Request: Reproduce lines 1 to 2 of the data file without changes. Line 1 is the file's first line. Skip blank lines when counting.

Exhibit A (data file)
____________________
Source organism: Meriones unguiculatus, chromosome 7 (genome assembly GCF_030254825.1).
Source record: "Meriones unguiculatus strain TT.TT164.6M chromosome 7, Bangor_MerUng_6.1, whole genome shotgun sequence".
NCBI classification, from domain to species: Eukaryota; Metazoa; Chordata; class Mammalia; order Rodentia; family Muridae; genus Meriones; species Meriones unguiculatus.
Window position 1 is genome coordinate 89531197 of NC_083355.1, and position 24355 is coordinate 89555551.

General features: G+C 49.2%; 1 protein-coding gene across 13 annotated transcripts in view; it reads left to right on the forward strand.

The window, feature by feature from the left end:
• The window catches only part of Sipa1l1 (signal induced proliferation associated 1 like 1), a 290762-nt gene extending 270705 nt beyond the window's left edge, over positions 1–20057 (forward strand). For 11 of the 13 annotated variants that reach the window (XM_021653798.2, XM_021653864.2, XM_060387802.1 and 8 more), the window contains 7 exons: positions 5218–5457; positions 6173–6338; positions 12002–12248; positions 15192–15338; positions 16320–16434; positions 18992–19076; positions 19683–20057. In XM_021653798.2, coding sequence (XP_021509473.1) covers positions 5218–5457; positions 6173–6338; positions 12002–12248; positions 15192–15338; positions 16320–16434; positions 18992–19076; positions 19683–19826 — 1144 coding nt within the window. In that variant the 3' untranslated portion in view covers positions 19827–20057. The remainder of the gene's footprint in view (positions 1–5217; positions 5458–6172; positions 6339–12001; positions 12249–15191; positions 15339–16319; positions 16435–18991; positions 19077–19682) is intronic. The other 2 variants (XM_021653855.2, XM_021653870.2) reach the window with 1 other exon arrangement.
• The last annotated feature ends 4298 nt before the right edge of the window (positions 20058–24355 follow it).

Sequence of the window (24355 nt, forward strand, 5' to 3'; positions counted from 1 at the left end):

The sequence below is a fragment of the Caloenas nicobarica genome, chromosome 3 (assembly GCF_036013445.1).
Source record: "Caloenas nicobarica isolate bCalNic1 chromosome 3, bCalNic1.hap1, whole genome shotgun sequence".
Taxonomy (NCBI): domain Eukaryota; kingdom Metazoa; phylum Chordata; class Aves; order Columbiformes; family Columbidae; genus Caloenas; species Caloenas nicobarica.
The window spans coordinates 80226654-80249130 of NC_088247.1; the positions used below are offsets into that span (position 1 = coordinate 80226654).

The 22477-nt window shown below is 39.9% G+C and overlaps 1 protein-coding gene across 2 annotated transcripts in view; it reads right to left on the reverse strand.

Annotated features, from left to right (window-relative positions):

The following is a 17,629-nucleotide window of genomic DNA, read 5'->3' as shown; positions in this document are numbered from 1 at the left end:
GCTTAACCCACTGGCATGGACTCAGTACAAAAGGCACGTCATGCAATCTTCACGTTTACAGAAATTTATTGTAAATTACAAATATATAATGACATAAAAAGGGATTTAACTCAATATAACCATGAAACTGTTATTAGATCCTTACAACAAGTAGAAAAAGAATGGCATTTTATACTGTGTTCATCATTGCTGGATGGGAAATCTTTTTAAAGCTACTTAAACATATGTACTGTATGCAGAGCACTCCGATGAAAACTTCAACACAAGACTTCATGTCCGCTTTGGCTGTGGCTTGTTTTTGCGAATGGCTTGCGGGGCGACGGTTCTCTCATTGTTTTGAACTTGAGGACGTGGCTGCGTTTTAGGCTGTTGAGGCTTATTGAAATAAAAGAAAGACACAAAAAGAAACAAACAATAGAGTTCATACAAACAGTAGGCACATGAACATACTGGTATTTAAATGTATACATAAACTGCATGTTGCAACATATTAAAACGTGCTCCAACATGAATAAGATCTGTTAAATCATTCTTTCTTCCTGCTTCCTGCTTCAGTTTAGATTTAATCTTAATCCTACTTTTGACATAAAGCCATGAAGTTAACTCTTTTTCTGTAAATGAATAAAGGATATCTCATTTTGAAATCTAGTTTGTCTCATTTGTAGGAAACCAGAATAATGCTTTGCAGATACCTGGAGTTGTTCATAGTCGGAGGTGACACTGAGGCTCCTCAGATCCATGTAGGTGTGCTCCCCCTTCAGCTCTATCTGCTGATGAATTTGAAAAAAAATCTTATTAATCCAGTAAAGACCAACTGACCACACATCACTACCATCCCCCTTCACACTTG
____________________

Source organism: Meriones unguiculatus, chromosome 7 (genome assembly GCF_030254825.1).
Source record: "Meriones unguiculatus strain TT.TT164.6M chromosome 7, Bangor_MerUng_6.1, whole genome shotgun sequence".